„I am here to assist you, to understand you, and to guide you back onto the path from which you have unintentionally strayed”, she said. The older patients mouthed along. Generations were quick to pass inside the hospital. „Outside is a dangerous place, regimes will continue to rise and fall. You, unfortunate women, you are fortunate to be in our care, and I endeavour to help”. Someone behind her stifled a giggle. Silence was quick to fall again, and once more be broken.

One patient stepped forward, and coughed loudly. Petra jumped a little, rearranged herself and looked expectantly at the interruption. Behind her, three large matrons began to lurch forwards. „What time is it?” the patient asked, and stepped backwards again. Someone clapped their hands three times, and a murmur arose in the room. Petra hesitated, and looked around. She could have had her watch attached to her uniform, but there were rules in such establishments which were not to be disobeyed. A senior nurse leant towards her, and whispered in her ear. Petra straightened herself and looked directly at the woman who was now swinging her thin arms by her sides.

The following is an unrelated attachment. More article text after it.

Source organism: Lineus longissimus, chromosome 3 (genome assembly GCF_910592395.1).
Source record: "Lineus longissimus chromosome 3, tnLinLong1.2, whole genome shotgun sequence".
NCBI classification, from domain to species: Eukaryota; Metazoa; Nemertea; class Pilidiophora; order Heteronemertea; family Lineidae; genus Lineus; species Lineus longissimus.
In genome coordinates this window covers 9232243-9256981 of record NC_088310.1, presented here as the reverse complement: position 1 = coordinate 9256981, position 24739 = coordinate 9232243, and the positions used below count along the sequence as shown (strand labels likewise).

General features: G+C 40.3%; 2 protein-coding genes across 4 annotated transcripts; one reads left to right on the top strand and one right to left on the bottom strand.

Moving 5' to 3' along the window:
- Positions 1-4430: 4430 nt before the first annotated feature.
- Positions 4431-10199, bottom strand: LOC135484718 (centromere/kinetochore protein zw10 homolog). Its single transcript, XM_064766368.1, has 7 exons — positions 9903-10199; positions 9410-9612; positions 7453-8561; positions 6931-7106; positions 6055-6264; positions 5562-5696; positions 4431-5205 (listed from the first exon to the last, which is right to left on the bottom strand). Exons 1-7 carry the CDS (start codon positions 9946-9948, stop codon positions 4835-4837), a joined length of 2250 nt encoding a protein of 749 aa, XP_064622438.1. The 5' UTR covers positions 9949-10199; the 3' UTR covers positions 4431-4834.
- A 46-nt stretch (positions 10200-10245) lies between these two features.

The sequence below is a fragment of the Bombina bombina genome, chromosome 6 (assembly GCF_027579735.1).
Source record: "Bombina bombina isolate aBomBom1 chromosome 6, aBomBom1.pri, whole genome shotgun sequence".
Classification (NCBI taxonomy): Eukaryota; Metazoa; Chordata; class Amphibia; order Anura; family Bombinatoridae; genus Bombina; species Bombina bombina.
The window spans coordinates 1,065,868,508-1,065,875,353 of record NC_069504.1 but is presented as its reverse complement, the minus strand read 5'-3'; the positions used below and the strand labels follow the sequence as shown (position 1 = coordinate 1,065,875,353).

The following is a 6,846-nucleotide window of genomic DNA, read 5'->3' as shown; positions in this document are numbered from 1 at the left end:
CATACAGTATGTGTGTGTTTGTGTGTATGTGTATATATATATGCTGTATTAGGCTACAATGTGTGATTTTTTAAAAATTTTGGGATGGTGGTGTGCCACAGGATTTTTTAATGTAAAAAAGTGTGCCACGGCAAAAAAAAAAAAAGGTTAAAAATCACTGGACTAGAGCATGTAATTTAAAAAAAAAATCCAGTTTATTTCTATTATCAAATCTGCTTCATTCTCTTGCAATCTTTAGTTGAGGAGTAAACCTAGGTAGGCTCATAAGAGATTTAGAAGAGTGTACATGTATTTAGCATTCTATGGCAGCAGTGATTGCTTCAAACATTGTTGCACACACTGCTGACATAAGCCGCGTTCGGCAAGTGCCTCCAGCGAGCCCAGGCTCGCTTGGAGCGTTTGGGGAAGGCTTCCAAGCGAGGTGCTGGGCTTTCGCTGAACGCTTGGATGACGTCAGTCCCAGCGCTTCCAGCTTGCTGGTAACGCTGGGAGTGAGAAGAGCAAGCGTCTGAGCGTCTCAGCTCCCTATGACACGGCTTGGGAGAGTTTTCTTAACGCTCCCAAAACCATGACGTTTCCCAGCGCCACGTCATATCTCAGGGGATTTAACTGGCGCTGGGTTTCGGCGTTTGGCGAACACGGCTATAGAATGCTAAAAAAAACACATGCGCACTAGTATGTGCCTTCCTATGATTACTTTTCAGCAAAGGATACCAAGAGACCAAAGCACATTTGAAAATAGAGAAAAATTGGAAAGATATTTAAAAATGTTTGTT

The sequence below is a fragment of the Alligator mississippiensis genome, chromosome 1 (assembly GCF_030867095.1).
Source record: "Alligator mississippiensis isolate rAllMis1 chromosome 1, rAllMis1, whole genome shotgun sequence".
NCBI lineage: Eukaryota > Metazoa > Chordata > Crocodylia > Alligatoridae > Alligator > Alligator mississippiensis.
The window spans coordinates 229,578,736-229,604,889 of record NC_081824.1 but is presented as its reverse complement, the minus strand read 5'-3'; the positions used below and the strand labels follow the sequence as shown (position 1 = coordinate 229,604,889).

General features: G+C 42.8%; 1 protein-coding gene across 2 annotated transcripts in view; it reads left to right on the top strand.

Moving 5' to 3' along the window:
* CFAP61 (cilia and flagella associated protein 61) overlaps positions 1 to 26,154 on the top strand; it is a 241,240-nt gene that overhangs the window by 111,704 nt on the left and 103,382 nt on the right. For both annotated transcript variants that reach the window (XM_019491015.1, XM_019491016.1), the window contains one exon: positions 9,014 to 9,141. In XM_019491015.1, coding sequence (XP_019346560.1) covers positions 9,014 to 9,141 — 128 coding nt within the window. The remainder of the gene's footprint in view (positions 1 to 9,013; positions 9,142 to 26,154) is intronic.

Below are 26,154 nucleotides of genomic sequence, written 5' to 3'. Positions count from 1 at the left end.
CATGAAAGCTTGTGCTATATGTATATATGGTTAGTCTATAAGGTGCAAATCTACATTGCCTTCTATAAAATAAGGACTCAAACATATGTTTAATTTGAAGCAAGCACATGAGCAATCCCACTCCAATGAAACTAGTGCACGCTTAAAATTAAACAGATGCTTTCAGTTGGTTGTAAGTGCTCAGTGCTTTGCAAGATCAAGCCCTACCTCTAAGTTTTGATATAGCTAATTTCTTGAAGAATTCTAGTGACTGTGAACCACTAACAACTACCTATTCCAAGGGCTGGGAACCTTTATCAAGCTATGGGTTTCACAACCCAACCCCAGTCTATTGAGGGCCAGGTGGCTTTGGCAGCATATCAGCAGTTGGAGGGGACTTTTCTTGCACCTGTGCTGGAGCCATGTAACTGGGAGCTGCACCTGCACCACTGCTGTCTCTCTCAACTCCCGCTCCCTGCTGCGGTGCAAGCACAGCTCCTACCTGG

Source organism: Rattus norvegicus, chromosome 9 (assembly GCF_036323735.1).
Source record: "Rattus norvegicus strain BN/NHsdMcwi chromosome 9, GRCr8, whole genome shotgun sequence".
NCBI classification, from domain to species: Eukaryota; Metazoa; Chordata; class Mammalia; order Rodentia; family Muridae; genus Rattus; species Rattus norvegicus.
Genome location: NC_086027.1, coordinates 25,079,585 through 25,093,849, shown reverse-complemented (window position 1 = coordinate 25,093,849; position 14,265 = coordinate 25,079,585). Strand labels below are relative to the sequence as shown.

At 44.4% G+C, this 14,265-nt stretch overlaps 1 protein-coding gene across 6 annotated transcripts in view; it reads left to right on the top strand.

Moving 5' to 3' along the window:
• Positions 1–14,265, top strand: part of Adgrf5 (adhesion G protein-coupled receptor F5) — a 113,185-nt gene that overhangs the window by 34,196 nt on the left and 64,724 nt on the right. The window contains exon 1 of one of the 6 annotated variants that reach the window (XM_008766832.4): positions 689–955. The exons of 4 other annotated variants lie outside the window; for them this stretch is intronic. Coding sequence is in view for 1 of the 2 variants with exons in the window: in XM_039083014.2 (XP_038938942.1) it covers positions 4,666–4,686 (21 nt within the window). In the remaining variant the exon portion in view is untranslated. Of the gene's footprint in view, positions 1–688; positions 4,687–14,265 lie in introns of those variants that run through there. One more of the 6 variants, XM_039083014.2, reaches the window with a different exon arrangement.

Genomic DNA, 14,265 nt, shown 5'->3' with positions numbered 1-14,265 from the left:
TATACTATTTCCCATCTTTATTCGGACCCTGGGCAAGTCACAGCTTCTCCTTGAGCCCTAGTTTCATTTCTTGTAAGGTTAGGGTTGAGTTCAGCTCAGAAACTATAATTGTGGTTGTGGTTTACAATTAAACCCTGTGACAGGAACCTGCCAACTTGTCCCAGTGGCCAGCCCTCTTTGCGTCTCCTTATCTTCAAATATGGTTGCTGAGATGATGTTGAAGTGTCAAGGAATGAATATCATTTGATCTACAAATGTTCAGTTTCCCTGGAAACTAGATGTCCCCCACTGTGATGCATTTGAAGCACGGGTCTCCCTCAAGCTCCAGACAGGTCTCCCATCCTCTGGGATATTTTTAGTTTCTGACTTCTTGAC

„You have all the time in the world.”

Veronika remained staring at the wall, and said not a word. Many hours would pass before she would speak again, and in the mercy of this silence, Petra began to walk to her chambers, and prepared herself for her duty. As she left the room, she did not notice Veronika turn ever so slightly to watch her treading a nervous path towards the first of many heavy doors. Several patients did notice – however, it was forgotten as soon as an invisible rook took the ghost of a bishop in an action which swooped from an infinite distance behind greyed eyes.